The Pill and Thrombosis
Deep vein thrombosis (DVT) is a blood clot that forms in one of your deep veins, often happening in the leg
Your risk of getting DVT is slightly increased if you take the combined contraceptive pill, if you are pregnant or if you have been staying still for a long time or are overweight
Symptoms of DVT include pain or tenderness in one or both of your legs, swelling or a heavy aching feeling in your leg
Blood thinners are the most common DVT treatment
Drinking plenty of water, not drinking too much alcohol, trying to move your legs and wearing elastic compression stockings are ways of reducing your chances of DVT
Deep vein thrombosis (DVT) is a blood clot that forms in one of your deep veins, also known as venous thrombosis. It often happens in the deep veins of the leg. Because of the hormones in the pill, which make blood clotting easier, your risk of getting DVT is slightly increased if you take the combined contraceptive pill.
What is deep vein thrombosis (DVT)?
Deep vein thrombosis is the name for a blood clot that develops inside a larger vein – usually a vein deep within your lower leg or sometimes your thigh. A DVT happens to around one in every 1,000 people in the UK, and it can be dangerous because sometimes part of the clot breaks up and travels up to the lungs. If this happens it can potentially cause organ damage and even death.
What are the symptoms of DVT?
In some cases there are no symptoms. If you experience any of these symptoms, especially if they happen suddenly, get medical advice immediately.
- Pain or tenderness in one or both of your legs, which you might only feel when you’re standing or walking
- Swelling in one or both of your legs
- A feeling of warmth in the skin on your leg
- Red or discoloured skin on your leg
- A heavy aching feeling in your leg
If you experience sudden coughing (where you may bring up blood) breathlessness or rapid breathing; a sharp pain in your chest or become severely lightheaded, it could be a pulmonary embolism. Call 999 immediately or get to the closest A&E department.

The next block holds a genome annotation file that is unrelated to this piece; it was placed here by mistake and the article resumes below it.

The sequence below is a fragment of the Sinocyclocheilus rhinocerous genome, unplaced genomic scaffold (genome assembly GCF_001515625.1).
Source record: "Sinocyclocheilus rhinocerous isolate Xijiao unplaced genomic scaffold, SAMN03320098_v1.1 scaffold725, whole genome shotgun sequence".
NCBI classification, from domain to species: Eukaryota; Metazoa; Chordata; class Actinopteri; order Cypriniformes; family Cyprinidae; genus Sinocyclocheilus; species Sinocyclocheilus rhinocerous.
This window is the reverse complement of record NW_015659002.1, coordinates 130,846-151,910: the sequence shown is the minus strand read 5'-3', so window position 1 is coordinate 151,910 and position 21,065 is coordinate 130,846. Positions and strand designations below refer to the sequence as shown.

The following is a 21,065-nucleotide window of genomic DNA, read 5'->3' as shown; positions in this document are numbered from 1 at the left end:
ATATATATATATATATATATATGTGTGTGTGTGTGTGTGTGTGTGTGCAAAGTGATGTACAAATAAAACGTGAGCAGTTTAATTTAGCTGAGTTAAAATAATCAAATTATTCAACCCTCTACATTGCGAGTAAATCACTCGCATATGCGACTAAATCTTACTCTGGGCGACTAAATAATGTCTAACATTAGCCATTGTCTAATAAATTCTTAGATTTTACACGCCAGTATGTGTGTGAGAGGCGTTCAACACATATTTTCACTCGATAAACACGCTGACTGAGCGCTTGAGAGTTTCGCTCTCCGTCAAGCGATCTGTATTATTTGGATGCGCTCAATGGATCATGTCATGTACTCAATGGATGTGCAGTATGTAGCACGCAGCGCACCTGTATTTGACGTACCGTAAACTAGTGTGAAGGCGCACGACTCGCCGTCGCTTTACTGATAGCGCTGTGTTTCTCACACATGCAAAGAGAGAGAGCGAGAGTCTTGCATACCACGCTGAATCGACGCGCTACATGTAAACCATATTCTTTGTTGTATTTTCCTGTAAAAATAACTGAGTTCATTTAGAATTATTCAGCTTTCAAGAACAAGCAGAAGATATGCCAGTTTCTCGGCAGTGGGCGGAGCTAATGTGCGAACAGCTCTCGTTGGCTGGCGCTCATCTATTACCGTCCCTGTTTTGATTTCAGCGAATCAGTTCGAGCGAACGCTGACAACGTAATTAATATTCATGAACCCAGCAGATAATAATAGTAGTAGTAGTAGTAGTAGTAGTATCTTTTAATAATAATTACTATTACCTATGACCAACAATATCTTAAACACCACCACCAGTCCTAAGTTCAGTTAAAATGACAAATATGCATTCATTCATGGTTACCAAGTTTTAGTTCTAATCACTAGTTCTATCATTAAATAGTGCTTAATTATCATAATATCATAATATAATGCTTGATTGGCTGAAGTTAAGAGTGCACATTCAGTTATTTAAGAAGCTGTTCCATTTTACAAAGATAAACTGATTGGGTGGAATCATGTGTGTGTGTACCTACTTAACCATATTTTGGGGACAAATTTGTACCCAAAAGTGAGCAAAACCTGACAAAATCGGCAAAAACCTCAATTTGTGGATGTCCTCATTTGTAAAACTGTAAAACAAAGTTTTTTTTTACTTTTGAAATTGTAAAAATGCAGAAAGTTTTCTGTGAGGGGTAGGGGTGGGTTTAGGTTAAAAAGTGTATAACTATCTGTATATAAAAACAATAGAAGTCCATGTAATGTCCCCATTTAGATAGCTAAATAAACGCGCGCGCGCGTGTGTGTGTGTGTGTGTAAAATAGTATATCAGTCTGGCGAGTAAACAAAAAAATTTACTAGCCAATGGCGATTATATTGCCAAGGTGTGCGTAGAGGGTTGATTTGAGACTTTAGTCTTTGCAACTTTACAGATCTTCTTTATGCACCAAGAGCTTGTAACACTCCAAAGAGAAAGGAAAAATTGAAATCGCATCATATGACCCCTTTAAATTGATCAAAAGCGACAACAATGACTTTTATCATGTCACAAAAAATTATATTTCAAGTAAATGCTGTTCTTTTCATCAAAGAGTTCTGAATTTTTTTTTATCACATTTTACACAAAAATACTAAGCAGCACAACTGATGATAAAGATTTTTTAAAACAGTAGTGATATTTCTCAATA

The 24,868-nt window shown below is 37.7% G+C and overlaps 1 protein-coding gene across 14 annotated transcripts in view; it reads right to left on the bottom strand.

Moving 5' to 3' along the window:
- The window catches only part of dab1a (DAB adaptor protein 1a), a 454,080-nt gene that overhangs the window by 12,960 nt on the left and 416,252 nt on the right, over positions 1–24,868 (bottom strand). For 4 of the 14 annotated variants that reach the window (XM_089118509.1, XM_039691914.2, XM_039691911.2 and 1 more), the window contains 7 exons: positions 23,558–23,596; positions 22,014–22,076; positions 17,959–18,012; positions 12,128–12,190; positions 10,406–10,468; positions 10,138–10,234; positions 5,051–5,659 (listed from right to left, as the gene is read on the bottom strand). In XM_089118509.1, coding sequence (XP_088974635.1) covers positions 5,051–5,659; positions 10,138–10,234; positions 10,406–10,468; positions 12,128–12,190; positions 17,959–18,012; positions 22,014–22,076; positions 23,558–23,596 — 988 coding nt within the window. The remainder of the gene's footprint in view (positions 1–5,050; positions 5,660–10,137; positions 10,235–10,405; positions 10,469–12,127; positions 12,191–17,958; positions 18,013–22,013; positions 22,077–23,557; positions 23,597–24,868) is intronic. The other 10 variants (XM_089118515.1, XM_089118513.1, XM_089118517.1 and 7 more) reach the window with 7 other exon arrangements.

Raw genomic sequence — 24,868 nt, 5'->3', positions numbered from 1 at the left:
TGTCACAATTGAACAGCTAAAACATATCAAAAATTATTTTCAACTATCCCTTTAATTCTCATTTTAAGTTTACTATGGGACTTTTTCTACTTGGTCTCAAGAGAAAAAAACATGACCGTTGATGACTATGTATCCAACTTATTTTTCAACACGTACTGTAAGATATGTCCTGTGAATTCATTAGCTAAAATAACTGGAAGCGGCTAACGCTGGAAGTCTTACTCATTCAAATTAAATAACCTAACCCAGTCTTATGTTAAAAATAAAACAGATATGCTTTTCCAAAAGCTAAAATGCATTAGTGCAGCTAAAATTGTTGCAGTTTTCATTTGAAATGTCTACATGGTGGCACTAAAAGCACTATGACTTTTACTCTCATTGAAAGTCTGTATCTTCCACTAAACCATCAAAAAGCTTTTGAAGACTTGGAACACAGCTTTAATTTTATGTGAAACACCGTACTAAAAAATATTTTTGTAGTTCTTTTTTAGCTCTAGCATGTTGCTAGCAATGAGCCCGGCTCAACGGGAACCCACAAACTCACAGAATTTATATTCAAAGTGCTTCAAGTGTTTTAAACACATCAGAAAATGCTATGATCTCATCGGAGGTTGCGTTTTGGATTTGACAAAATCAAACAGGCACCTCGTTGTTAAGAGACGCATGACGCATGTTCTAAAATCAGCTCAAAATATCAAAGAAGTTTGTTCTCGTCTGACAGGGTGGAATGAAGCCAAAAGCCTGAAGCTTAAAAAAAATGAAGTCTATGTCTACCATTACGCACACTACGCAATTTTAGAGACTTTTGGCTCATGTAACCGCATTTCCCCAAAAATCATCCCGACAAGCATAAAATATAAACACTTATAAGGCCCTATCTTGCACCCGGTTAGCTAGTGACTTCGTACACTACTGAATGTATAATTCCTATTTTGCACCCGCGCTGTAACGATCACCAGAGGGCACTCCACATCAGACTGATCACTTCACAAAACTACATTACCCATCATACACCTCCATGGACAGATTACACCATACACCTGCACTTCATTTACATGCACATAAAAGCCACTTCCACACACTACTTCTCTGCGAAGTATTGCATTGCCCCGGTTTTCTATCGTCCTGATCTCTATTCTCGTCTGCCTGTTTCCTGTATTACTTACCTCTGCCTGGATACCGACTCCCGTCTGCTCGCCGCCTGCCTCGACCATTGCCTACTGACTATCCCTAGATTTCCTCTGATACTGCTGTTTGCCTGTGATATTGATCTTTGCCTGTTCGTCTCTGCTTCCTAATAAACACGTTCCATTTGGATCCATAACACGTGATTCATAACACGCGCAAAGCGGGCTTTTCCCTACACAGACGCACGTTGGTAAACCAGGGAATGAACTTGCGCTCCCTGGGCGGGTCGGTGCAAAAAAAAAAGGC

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What can DVT be caused by?
DVT can be a result of many things. Anything that affects your blood clotting system, prevents your blood from circulating properly, or damages the walls of your blood vessels is a risk factor. The more risk factors you have, the more likely you are to develop a DVT.
Staying still for a long time is a known risk factor, so a long stay in hospital or being unable to move will increase your risk. Sitting for a long time on a long journey can also increase your risk. If your legs are still for a long time, your calf muscles don’t contract to circulate blood around your body.
Pregnancy increases the risk of developing a blood clot, especially in women who have an inherited clotting disorder. The risk of developing pregnancy-related DVT is highest up to six weeks after the birth of your baby.
Combined contraceptive pills and hormone replacement therapy (HRT) can affect your blood’s clotting ability.
Being overweight or obese increases the pressure in the veins, potentially putting you at a higher risk. Smoking can affect your circulation and blood clotting ability so being a smoker also increases your risk.
Being over the of age 60 to 65 increases your risk, even though a DVT can happen at any age.
Suffering from cancer, heart failure, severe infections, certain blood clotting disorders or dehydration, or having a previous DVT or a family member with thrombosis are among other risk factors for DVT.